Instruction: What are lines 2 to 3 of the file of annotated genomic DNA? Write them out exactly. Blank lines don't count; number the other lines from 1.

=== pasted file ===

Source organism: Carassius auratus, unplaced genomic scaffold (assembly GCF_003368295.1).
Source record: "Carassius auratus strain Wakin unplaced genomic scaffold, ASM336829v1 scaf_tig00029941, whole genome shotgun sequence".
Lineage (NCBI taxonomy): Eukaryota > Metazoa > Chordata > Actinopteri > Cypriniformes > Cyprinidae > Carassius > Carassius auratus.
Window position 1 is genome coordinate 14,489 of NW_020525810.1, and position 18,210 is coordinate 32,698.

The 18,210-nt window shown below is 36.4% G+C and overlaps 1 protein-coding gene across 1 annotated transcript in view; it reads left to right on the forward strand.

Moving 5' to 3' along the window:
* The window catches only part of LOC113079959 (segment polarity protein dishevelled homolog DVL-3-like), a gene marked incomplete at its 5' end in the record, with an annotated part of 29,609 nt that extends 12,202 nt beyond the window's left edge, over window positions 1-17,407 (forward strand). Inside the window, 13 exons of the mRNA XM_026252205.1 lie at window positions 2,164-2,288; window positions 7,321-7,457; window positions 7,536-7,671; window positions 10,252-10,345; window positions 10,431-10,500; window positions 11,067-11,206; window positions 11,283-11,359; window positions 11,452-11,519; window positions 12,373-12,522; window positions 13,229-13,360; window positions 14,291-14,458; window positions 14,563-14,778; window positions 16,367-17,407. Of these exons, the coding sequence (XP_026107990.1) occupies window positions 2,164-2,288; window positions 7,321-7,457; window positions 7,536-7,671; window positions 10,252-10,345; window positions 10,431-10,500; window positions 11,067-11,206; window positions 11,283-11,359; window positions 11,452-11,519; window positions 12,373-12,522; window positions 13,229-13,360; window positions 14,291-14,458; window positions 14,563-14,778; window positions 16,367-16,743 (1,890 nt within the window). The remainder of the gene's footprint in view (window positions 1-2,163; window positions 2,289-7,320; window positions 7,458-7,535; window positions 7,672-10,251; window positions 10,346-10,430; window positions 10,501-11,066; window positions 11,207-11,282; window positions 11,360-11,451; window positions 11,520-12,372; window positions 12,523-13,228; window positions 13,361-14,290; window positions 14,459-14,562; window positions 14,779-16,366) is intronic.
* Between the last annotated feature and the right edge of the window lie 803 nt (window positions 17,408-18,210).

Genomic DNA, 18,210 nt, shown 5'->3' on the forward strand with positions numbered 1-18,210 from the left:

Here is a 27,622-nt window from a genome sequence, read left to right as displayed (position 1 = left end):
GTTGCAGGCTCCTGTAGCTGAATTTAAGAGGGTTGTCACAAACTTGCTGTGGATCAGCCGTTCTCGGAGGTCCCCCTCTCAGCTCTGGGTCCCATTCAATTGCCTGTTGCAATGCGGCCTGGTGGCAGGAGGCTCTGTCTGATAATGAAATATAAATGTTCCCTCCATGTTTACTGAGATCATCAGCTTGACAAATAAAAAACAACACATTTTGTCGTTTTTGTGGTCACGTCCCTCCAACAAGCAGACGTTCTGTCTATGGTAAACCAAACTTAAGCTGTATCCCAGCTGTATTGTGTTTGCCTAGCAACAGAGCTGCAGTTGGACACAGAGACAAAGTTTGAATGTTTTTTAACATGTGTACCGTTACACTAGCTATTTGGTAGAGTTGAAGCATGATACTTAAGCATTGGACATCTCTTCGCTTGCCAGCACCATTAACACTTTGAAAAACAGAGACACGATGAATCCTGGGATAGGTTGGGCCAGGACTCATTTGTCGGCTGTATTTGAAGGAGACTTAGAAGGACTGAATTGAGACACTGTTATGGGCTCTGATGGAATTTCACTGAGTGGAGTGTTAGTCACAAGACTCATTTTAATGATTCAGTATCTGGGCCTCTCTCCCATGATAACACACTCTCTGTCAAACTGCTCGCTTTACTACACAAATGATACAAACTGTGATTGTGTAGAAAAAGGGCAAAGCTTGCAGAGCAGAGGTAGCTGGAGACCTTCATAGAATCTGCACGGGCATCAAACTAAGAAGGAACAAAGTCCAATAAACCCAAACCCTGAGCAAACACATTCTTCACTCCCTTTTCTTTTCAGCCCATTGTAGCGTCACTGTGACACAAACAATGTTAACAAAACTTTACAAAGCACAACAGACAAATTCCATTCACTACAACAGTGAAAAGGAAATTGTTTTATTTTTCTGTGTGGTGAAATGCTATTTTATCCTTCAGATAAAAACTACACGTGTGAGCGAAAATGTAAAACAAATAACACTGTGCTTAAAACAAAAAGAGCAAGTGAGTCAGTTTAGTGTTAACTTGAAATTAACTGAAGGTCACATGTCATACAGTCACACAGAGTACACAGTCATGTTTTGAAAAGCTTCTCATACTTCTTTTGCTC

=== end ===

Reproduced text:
Source record: "Carassius auratus strain Wakin unplaced genomic scaffold, ASM336829v1 scaf_tig00029941, whole genome shotgun sequence".
Lineage (NCBI taxonomy): Eukaryota > Metazoa > Chordata > Actinopteri > Cypriniformes > Cyprinidae > Carassius > Carassius auratus.